It would be an understatement to say that the Ward III race is heating up.
Karin Uhlich, the Democrat challenger, is under enormous pressure to find something wrong with Republican incumbent Kathleen Dunbar that will impress voters â€“ no small task. She needs something more than nit-picking complaints, or vague generalities about â€œdirectionâ€, â€œpowerful forcesâ€, and â€œtaking Tucson backâ€.
In a recent mailing, Uhlich claimed that Dunbar tried to interfere with the Amphi School Districtâ€™s attempt to extort $250,000.00 out of the developer to get its blessing on a zoning change. The deal was never struck, because, according to attorney for the developer Lawrence Rollin, there was no opposition to the change. As it turned out, they did not need to buy Todd Yaeger, the associate superintendent of the school district who claims that they had a deal and Dunbar succeeded in foiling it. The zoning change was passed by the council 7-0. Dunbar denies the accusations.
Now, I was not there, so I donâ€™t know. It does seem unlikely, however, that Dunbar would come to the rescue of a developer who neither asked for, nor needed, her help. You do not have to take Rollins word, the seven to zip council vote proves that point. Dunbar was so incensed that she hired an attorney to sue for defamation if a retraction is not offered by Election Day.
I suspect that the Uhlich campaign cobbled together a little wishful thinking that got out of control. Uhlich likened Dunbar to the Bush administration in that she is retaliating with attempts at intimidation (Bush engaging in retaliatory intimidation is a pleasant thought, but, alas, a mere Democrat fantasy).
There is a national parallel though, and itâ€™s the reaction of Uhlich. Instead of stepping up to the legal challenge with a declaration that the truth will prevail and she will prove her point (â€œBring it on!â€ as Bush would say), she repeats the tactic of the national party by accusing the Republican of intimidation and acting like the stalwart, fearless champion/victim.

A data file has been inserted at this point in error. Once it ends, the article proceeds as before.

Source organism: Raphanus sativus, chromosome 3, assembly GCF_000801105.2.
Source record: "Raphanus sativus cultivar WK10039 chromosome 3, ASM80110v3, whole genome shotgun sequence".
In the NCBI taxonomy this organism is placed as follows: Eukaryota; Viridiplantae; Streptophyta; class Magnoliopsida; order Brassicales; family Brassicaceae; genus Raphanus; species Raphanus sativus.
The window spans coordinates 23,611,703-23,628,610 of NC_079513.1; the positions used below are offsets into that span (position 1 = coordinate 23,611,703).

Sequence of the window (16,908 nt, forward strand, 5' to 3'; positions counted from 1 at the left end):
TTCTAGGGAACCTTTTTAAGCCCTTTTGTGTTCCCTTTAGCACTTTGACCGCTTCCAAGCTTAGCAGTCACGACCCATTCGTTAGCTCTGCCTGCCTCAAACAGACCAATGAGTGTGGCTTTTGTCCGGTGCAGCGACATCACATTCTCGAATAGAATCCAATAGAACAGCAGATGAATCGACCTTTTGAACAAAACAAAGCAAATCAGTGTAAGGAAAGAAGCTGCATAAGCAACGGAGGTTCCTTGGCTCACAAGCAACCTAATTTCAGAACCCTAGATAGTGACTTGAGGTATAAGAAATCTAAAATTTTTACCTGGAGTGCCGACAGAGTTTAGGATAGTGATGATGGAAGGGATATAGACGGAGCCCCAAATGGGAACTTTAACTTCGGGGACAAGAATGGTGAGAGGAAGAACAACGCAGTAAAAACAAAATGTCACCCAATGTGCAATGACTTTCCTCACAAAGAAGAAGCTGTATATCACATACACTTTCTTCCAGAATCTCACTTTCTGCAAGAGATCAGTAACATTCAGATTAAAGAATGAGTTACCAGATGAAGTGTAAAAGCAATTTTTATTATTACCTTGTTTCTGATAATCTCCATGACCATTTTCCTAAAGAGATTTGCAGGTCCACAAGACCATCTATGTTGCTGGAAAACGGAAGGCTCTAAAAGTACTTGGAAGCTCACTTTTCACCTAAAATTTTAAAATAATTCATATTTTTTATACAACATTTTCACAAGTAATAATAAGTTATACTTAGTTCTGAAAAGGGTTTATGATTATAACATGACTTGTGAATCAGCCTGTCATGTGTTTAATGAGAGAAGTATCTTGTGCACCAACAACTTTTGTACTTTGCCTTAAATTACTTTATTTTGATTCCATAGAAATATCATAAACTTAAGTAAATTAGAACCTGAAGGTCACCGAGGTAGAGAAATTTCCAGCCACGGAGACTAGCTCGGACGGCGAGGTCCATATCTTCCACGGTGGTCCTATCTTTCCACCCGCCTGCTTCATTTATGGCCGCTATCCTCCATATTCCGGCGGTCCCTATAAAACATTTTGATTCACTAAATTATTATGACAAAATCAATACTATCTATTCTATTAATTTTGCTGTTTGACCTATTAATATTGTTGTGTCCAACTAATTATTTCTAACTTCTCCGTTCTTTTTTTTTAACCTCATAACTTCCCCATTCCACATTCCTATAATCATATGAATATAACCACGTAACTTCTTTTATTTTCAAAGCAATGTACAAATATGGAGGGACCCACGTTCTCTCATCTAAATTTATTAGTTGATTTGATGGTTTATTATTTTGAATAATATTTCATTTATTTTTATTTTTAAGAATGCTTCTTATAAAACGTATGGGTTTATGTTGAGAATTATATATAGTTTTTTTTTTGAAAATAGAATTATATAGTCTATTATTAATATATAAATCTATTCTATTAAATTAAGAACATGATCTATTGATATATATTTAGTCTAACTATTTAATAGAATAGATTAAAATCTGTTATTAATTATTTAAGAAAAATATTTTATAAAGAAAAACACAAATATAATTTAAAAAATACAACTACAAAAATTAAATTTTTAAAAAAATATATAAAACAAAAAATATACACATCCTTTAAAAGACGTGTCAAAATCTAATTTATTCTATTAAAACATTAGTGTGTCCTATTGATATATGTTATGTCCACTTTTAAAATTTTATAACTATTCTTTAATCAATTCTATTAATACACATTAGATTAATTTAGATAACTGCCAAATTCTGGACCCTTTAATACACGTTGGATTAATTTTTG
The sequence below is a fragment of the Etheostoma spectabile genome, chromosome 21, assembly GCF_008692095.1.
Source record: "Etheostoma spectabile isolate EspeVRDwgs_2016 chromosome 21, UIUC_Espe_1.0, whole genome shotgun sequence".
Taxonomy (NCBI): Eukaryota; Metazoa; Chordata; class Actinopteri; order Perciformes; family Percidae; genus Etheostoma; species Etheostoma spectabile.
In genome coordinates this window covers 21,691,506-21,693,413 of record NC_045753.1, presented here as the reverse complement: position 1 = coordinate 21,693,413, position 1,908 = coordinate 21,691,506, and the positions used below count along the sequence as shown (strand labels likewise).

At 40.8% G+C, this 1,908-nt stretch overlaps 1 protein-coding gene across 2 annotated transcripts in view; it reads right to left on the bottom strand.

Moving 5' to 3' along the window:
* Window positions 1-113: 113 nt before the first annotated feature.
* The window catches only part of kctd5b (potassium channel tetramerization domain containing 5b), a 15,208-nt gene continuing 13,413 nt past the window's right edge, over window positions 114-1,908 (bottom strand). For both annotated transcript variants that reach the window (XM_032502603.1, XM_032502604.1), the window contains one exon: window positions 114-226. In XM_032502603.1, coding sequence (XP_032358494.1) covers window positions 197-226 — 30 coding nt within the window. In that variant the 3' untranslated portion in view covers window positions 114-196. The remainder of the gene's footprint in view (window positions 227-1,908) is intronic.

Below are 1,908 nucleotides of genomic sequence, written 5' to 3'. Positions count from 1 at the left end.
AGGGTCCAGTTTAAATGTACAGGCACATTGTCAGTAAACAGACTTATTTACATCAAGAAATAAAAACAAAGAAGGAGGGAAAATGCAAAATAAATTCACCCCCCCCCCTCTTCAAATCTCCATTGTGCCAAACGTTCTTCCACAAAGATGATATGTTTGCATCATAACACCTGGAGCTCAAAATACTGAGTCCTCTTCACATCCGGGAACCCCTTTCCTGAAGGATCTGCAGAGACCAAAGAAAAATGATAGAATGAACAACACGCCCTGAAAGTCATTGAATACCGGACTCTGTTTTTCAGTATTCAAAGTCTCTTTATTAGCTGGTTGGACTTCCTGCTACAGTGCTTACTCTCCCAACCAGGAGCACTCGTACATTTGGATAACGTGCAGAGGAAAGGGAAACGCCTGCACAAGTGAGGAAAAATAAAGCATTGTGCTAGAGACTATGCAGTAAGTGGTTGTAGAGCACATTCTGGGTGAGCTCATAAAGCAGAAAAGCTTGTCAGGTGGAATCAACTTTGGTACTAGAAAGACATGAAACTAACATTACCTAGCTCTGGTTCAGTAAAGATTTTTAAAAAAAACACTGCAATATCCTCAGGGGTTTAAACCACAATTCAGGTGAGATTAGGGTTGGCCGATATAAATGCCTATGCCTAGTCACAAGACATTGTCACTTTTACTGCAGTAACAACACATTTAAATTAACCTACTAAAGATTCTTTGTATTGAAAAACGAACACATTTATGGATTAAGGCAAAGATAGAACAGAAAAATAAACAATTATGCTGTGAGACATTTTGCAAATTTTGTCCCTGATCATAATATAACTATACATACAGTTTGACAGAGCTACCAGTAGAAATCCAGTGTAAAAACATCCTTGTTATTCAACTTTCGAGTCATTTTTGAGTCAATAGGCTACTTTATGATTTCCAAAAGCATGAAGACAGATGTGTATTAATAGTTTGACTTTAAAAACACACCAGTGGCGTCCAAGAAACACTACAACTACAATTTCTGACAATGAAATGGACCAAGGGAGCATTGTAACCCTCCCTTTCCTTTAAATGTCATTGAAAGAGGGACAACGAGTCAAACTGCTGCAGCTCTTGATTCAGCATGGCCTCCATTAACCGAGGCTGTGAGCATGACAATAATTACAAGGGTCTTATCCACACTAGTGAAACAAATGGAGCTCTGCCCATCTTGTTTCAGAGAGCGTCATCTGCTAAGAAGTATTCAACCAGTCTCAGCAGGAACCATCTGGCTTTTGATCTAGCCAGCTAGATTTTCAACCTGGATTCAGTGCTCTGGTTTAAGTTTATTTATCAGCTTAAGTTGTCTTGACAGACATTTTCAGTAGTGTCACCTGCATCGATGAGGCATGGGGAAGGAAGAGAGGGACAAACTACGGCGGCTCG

Frankly, Iâ€™m delighted that Dunbar is suing. Many pundits are horrified because it just isnâ€™t done – these are the voices of the jaded. I like it for two reasons, both based on the assumption that the charges are bogus â€“ the more likely scenario in my opinion: 1, It will improve the political process in that people will be held accountable (â€œaccountabilityâ€ is a term Uhlich uses frequently) for their accusations â€“ yes, Iâ€™m suggesting that lying is bad even in political campaigns. As long as people can lie with impunity, issues, debates, and campaigns themselves will be pointless; 2, Now, if Dunbar were to fulfill the pattern that exists at the national level, she would hang her head and â€œseek a compromiseâ€ in the face of adventurous Democrats, encouraging them to hit harder. Instead, she stands up for herself (gasp!). Sheâ€™s actually willing to defend herself! Why, she has more spine than any three Republicans in the U.S. Senate! This puts everyone into new territory. There is no playbook response for a Republican with dignity. Way to think outside the box!
There is another reason the pundits are dismayed. They often see events through a tactical prism, and they realize that trotting out a lawyer is not in her interest. Non-candidate radio ads are already describing her as a â€œPlayground Bully.â€ She is savvy enough to know this. So, what could be her true motivation? It couldnâ€™t be that she is trying to right a wrong that she has sufferedâ€¦could it?
Dunbar herself summed it up well, â€œHow can my constituents expect me to stand up for them, if I wonâ€™t even stand up for myself?â€